While a fully “trustless” solution is probably not possible, we do everything we can to minimize your need to trust us:
- All our software code is public: everyone can check how the device operates and how secrets are handled.
- The public program code repository has a full history of all edits: it’s possible to only check all changes since the last release. No need to validate everything every time.
- We produce the firmware releases using “reproducible builds”: anyone can compile the public source code and the result will be the exact same binary firmware, bit by bit.
- Not everyone has the capability to audit program code: we encourage independent researchers to do so and reward them through our bug-bounty program if they find anything. That does not limit their options to publish a full independent report without our permission.
Main takeaway: A wallet handles your secret private keys and needs full access to them. You can and should demand full transparency about how a wallet works and make sure that independent public audits are encouraged.
Our main goal is to empower every Bitcoin and cryptocurrency user, both by building products that keep your funds safe, as well as helping you find the information about how to do that best. Yes, securing your own bitcoins can be daunting, but we’d like to support you in your journey! We designed our BitBox02 and the companion BitBoxApp with exactly this in mind: making you feel comfortable when taking that first step and start using a hardware wallet.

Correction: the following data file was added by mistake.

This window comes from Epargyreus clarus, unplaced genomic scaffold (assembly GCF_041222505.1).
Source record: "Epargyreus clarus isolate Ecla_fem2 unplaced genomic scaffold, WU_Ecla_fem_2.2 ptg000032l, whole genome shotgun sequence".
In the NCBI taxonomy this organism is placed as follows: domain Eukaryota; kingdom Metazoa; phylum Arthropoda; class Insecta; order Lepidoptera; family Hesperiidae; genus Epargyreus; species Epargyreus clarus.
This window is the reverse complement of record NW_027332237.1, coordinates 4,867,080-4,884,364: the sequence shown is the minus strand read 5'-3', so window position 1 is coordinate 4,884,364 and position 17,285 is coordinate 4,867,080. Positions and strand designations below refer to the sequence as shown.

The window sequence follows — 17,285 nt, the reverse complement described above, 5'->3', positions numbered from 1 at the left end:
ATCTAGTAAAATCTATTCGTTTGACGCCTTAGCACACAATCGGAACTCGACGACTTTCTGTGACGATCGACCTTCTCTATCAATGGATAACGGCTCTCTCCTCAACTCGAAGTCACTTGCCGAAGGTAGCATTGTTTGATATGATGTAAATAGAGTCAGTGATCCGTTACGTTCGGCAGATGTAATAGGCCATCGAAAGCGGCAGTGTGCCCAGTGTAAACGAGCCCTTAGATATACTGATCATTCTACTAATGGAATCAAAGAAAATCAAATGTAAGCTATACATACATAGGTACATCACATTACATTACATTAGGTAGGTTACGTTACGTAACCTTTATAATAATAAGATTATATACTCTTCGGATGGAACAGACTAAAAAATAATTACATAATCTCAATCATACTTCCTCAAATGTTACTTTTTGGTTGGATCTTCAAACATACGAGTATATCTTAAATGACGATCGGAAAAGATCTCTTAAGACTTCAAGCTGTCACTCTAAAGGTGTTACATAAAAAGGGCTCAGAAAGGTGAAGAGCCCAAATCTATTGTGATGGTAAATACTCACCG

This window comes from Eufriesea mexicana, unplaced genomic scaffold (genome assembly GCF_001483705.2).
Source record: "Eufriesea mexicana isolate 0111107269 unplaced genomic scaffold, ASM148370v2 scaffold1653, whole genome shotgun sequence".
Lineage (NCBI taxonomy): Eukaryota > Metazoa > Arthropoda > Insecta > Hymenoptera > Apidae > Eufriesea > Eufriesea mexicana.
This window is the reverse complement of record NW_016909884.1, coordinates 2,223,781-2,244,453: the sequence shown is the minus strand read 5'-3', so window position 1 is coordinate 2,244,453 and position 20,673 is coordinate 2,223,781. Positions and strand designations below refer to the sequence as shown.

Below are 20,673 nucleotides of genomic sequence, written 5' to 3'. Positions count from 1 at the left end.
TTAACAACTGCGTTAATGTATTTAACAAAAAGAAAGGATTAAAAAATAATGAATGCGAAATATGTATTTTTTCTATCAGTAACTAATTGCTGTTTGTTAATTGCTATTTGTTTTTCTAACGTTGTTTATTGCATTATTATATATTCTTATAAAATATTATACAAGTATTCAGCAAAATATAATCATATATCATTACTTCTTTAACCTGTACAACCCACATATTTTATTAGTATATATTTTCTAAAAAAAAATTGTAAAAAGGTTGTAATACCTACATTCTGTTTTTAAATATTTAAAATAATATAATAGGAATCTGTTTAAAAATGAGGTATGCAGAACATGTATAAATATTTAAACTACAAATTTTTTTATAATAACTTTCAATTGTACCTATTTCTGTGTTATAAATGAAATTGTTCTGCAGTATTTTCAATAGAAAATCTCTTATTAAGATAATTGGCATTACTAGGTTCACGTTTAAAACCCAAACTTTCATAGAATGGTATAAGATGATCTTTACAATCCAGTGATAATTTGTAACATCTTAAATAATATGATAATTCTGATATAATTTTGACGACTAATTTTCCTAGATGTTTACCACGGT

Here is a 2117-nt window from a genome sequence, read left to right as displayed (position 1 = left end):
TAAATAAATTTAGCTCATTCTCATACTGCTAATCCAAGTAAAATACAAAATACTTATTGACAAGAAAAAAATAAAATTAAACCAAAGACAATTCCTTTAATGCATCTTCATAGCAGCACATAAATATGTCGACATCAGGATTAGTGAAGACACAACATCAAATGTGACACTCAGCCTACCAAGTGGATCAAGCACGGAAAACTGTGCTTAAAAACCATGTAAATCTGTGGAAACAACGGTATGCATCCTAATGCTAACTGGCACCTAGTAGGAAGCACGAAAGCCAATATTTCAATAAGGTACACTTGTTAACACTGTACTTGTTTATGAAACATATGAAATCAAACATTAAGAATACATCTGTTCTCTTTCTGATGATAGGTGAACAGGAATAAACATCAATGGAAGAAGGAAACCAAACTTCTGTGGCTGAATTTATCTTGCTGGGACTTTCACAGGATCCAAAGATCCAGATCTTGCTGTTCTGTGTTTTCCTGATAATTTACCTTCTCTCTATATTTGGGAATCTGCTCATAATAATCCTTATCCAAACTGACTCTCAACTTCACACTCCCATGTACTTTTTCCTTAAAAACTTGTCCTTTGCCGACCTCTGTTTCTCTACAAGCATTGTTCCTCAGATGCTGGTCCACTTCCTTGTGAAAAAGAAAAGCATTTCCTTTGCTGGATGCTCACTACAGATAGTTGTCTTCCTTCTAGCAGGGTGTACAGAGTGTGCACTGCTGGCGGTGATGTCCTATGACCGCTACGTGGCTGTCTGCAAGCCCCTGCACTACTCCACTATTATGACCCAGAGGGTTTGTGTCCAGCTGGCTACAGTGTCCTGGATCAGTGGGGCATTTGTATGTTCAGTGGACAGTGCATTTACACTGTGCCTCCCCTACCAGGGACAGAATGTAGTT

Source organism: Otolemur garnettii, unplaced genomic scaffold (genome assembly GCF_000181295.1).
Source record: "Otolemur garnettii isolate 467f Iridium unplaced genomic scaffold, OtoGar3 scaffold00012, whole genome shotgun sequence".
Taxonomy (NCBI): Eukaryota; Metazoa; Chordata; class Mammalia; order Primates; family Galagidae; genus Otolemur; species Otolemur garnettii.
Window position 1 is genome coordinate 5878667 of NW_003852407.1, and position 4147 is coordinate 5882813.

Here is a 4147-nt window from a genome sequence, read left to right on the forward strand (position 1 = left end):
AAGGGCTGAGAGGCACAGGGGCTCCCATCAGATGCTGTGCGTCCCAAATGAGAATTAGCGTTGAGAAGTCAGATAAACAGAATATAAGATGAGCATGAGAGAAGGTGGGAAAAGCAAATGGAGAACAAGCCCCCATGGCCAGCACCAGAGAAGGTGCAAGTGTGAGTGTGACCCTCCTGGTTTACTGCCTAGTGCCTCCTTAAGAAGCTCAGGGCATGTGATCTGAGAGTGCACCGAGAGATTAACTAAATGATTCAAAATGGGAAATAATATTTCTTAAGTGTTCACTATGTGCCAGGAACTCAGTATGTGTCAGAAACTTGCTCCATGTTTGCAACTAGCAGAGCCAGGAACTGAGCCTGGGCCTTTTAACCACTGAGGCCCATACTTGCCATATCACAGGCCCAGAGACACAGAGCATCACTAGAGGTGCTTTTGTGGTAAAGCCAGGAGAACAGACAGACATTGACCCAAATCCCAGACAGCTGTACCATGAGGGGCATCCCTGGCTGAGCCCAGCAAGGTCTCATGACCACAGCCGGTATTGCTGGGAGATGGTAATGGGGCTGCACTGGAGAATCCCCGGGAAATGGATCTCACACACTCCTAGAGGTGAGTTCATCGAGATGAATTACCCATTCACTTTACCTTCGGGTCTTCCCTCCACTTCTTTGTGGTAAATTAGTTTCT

Don’t own a BitBox yet?
Keeping your crypto secure doesn't have to be hard. The BitBox02 hardware wallet stores the private keys for your cryptocurrencies offline. So you can manage your coins safely.
The BitBox02 also comes in Bitcoin-only version, featuring a radically focused firmware: less code means less attack surface, which further improves your security when only storing Bitcoin.
Shift Crypto is a privately held company based in Zurich, Switzerland. Our international team of specialists across engineering, cryptosecurity and Bitcoin core development build the BitBox products and provide consulting services. The BitBox02, a second generation hardware wallet, equips individuals to easily store, protect, and transact cryptocurrencies. Its companion, the BitBoxApp, provides an all-in-one solution to securely manage your digital assets with ease.